Commands from different modalities can be used to communicate with and operate their dedicated devices individually so that the user could have simultaneous access to multiple devices at same time, or these commands can be fused together to enrich the control of one device at a time and achieve a higher control accuracy and bandwidth in demanding tasks such as being able to activate numerous controls on a gaming console as well as various shortcuts. It is also possible to combine the information that is available to the SSP algorithm from multiple sensors on the mTDS headset to better manage and compensate for the effects of noise and interference on the accuracy of the user command detection. For instance, when voice commands are corrupted by the ambient noise, it is possible to fuse the information acquired by the magnetic sensors, representing the tongue motion, with the acoustic information from the microphone in the speech processing algorithm to improve the accuracy of the detection of the voice commands.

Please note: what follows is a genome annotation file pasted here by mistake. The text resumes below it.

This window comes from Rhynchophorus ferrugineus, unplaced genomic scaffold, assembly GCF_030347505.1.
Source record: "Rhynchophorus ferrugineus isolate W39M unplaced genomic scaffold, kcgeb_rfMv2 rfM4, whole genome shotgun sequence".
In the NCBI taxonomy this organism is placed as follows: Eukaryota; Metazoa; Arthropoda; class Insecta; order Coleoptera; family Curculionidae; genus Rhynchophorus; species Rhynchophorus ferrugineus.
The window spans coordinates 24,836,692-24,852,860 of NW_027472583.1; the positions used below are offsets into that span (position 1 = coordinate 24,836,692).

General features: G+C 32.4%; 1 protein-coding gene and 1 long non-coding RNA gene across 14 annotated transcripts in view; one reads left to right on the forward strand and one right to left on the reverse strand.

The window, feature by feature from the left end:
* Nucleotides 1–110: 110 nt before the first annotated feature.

In some embodiments, an advantage of the present invention is that a single, compact, easy-to-use, easy-to-maintain, wireless, wearable, and relatively low cost system can provide its end users with multiple control solutions, all of which are simultaneously accessible to them, to interact with computers and other devices in their environment for multiple purposes. With this apparatus, the communication between users and their environment are no longer limited by a single channel or modality, which can be easily contaminated or even blocked by noise and interference or users' physical condition or operating environment. A system that expands the physical access beyond one input channel can potentially improve the speed of input command entry by increasing the information transfer bandwidth between users and computers or other machines that are controlled by computers.